The birth of his son, Maximo, has made Prescott realize you can't work all the time. Still, while the studio was being built, he worked in a dismal equipment shed on the farm. Now looking around his new studio he shrugs, "This is what I do." Prescott could no more stop working on his art than stop breathing.
What challenges did Prescott encounter in his move to Maui? "Bugs and rust," he laughs. He figures keeping pineapple bugs off the wet paint will always be a challenge since his land abuts Maui Land & Pineapple fields. He prevents the ocean air induced rust by heavily prime coating all steel pieces immediately after cutting. Prescott also knew the remoteness of Maui would be difficult. Everything from raw sheets of steel to paint must be shipped to the studio from O'ahu or the mainland. The studio is becoming more ecologically conscious these days. "We recycle almost all incoming packaging for our outgoing packing material."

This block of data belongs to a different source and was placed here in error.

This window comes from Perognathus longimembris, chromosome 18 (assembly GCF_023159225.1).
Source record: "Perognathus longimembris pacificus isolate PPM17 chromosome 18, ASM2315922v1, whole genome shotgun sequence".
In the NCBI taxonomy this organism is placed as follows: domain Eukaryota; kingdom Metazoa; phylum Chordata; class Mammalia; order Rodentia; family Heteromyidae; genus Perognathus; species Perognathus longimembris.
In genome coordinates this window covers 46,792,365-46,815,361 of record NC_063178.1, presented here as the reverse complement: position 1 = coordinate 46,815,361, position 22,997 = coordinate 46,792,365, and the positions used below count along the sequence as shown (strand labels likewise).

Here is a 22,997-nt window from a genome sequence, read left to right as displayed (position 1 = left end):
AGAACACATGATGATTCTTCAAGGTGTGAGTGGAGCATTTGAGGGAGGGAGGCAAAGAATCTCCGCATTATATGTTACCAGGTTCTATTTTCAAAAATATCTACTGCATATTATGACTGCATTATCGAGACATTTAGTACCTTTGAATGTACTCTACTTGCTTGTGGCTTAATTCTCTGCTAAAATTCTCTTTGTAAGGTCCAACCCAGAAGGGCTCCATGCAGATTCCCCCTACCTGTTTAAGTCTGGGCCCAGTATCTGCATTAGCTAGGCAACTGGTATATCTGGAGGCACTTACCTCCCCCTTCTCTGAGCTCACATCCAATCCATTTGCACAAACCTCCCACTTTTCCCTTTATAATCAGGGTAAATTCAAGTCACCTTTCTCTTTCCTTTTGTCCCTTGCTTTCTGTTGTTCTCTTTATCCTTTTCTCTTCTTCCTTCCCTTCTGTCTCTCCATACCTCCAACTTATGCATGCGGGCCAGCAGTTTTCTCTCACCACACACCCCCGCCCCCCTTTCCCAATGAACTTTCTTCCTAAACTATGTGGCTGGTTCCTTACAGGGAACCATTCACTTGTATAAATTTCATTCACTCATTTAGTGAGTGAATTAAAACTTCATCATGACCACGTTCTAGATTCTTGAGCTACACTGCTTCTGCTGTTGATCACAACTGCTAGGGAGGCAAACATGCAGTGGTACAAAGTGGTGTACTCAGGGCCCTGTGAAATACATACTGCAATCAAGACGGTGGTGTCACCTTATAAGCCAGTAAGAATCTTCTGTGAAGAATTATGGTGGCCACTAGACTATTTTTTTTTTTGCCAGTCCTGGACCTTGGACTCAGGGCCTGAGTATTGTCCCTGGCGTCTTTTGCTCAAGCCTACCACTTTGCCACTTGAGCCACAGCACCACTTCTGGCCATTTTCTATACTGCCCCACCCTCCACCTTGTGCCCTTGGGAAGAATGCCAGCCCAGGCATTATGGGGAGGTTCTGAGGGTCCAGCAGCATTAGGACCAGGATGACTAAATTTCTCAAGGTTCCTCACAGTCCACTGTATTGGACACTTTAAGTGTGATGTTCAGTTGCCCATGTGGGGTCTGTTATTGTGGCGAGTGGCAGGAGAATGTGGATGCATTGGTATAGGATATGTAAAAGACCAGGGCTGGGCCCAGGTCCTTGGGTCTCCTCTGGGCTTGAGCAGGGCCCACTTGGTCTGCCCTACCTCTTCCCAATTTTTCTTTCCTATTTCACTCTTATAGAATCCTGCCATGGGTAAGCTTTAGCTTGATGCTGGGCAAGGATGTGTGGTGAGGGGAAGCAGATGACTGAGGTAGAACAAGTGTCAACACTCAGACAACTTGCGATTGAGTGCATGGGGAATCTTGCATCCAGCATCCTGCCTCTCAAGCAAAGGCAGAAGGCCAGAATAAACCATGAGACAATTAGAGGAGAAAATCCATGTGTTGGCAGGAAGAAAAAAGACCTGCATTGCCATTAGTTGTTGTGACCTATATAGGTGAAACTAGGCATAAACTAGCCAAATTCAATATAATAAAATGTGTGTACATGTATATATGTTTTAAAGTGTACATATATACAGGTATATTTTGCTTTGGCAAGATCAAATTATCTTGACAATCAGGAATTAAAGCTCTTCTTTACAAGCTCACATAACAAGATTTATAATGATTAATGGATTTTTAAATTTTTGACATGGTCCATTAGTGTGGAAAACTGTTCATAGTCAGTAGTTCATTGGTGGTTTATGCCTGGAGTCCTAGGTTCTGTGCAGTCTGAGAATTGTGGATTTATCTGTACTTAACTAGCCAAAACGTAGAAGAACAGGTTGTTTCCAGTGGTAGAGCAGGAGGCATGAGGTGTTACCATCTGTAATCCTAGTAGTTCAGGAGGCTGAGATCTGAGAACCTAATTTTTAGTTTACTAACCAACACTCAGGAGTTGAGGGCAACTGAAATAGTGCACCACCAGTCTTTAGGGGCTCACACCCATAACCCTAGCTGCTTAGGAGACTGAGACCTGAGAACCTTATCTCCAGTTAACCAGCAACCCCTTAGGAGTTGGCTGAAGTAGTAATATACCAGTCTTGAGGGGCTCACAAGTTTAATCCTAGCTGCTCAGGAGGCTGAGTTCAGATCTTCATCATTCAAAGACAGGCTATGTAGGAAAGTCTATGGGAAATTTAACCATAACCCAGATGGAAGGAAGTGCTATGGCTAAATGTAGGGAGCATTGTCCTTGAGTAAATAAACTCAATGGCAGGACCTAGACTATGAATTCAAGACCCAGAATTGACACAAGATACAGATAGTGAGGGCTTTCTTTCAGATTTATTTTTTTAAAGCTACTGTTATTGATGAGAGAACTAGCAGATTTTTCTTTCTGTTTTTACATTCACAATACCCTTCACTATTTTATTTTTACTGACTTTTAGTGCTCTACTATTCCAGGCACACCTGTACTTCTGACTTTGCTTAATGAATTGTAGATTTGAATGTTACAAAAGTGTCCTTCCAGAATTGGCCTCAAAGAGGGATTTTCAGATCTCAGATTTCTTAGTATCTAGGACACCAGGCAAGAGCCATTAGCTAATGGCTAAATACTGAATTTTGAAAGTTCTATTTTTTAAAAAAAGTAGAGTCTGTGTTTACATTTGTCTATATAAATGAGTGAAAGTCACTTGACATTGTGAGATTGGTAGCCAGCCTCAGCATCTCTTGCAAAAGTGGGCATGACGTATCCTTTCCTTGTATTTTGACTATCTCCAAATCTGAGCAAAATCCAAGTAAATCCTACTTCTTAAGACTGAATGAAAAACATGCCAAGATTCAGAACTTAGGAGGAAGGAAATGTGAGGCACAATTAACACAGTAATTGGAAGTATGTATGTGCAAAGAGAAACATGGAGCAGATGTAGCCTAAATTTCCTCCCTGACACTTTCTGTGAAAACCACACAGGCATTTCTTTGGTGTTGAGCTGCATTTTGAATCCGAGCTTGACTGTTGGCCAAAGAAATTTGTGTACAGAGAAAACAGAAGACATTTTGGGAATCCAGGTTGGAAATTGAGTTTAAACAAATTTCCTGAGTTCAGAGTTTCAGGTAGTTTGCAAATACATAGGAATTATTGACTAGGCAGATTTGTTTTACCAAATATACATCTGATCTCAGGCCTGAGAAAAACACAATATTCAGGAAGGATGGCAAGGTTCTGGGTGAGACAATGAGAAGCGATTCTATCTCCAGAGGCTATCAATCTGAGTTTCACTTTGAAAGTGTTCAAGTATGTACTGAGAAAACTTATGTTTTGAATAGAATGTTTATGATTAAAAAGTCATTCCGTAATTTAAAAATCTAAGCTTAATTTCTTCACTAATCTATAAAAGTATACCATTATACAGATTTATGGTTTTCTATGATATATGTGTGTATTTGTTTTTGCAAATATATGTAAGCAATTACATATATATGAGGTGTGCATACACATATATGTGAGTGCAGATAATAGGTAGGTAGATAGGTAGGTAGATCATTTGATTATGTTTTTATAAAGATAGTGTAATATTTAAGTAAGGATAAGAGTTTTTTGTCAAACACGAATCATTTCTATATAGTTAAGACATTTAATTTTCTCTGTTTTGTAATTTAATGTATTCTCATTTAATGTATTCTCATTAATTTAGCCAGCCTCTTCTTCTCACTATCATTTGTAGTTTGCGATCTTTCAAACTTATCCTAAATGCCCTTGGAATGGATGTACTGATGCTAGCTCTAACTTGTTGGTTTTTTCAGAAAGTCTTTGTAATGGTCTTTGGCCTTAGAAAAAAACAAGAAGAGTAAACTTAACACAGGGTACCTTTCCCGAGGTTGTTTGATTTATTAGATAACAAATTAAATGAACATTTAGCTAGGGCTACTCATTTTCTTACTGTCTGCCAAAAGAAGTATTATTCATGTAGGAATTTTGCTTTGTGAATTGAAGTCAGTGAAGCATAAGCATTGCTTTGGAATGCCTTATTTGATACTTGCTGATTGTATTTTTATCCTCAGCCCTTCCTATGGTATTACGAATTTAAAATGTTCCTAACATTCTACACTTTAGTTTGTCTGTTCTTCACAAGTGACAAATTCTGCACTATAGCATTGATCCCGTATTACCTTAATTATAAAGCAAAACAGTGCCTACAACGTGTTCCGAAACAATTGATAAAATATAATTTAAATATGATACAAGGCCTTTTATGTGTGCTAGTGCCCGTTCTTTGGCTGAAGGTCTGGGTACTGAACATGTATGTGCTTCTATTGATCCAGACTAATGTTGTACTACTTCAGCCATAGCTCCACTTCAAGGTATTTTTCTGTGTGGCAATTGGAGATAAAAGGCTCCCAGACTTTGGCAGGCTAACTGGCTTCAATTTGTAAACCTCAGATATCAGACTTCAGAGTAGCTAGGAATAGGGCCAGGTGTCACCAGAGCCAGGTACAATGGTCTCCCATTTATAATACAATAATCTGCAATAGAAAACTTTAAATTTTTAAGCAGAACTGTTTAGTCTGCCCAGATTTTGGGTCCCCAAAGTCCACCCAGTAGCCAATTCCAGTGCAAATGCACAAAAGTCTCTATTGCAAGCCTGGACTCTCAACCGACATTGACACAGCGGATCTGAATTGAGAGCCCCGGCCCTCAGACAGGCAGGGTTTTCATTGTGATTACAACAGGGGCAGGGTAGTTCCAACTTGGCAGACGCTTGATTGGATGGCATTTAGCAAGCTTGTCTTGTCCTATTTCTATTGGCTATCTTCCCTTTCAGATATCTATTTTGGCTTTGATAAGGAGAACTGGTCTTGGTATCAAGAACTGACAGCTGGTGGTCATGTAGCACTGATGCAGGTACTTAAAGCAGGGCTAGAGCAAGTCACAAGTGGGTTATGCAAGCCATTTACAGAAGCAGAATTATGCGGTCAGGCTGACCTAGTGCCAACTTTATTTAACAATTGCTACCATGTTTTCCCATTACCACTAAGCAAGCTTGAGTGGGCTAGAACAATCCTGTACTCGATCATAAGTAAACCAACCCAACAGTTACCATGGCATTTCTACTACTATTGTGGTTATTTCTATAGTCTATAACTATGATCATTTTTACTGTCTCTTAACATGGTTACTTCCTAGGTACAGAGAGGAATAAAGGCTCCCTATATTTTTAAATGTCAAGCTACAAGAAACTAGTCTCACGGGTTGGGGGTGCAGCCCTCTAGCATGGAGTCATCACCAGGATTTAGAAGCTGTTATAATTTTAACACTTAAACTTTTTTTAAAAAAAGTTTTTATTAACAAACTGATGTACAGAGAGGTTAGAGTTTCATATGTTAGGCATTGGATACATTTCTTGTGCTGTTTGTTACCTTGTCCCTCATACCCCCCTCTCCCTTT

The hardest part of working Maui? "I get so focused on my work, I have to remind myself to go windsurfing!" Watching Prescott in his studio, it is clear there's nothing hard about working on Maui. Or anywhere on earth for that matter.
Prescott's art ranges in size from table-top kinetic sculptures to commissioned pieces that fill public spaces. For pricing information, click here.